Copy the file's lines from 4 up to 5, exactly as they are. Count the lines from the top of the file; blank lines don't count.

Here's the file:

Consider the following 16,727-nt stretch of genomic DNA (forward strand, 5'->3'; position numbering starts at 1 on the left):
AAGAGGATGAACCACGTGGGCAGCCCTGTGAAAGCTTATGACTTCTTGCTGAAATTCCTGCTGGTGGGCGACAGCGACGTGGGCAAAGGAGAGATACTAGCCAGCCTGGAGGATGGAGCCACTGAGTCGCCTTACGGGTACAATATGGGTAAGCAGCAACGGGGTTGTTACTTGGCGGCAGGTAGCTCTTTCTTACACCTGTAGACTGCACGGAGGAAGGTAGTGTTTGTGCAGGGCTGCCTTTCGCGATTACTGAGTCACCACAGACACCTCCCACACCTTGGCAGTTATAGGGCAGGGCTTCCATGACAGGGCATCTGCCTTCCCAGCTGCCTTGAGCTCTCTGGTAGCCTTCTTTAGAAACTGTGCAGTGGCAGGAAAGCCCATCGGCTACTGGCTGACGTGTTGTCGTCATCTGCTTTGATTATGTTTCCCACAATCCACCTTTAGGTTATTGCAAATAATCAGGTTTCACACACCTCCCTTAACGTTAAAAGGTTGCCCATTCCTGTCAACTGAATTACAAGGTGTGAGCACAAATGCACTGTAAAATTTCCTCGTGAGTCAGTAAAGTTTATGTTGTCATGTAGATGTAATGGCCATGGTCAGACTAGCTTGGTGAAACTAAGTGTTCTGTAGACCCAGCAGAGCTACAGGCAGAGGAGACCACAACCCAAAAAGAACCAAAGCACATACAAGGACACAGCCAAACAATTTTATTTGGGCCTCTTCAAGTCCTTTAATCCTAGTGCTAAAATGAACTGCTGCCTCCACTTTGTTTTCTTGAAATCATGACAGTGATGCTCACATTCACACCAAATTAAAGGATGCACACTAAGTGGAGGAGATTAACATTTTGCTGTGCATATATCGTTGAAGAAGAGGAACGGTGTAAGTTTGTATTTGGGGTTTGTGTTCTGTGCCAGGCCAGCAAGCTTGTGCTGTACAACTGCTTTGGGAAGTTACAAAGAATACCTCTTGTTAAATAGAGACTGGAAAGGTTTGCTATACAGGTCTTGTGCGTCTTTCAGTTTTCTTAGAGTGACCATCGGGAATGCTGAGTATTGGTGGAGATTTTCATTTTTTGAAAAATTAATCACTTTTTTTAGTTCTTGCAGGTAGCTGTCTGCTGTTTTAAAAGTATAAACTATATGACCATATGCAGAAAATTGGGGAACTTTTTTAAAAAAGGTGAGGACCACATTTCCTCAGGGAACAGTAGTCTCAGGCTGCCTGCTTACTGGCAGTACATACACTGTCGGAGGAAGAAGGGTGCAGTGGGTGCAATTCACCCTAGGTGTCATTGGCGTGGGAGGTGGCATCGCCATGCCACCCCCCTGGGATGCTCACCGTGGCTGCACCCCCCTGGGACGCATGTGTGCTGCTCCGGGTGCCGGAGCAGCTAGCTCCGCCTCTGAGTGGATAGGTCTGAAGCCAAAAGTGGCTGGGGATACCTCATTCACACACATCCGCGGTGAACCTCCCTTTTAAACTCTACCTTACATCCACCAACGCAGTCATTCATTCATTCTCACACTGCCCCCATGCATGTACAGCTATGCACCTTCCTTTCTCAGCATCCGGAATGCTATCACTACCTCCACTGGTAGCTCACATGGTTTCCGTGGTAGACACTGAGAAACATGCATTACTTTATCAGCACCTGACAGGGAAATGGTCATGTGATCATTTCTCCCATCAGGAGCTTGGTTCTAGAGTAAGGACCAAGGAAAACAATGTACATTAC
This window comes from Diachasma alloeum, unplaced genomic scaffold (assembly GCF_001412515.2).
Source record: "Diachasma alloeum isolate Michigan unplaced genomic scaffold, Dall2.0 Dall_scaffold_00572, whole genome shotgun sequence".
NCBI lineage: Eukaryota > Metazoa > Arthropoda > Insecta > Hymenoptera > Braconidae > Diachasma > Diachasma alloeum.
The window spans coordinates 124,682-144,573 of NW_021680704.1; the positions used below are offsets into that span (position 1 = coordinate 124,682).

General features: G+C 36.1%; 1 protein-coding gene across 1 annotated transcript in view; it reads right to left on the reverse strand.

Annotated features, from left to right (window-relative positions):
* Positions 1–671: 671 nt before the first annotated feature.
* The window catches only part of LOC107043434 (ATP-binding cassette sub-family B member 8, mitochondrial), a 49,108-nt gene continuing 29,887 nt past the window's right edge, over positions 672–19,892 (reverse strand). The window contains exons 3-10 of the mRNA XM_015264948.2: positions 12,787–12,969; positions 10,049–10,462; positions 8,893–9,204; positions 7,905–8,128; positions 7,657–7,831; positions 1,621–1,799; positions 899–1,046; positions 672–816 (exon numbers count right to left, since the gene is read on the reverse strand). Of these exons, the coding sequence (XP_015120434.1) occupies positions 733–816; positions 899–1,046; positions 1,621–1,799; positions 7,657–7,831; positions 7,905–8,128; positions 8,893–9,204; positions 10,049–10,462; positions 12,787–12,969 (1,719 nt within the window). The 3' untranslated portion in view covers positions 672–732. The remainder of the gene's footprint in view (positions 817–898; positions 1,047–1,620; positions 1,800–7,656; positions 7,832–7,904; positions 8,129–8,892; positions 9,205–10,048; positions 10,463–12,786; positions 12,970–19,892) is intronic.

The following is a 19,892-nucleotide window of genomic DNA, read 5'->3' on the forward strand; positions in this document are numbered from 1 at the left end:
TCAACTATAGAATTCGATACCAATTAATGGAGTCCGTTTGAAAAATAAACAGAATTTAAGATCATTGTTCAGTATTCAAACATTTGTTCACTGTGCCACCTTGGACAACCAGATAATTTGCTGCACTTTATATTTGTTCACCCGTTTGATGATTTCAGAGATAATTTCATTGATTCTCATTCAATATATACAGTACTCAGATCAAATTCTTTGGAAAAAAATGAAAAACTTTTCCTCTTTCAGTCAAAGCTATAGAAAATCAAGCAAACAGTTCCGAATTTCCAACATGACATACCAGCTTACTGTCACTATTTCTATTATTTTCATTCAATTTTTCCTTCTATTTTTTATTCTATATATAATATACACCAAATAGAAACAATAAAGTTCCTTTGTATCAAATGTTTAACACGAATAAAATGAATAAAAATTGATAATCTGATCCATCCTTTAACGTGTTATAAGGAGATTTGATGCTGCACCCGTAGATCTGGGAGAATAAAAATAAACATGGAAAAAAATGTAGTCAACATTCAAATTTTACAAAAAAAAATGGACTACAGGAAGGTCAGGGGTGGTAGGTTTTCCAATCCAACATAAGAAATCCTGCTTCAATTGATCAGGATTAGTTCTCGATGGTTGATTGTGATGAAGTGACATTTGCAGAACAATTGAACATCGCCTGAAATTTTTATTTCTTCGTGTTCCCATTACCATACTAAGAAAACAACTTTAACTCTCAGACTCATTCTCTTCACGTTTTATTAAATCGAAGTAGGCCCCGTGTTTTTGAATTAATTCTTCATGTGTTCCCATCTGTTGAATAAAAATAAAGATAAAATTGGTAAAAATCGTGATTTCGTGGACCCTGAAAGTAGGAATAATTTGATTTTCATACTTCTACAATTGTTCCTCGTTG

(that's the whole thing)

Source record: "Diachasma alloeum isolate Michigan unplaced genomic scaffold, Dall2.0 Dall_scaffold_00572, whole genome shotgun sequence".
NCBI lineage: Eukaryota > Metazoa > Arthropoda > Insecta > Hymenoptera > Braconidae > Diachasma > Diachasma alloeum.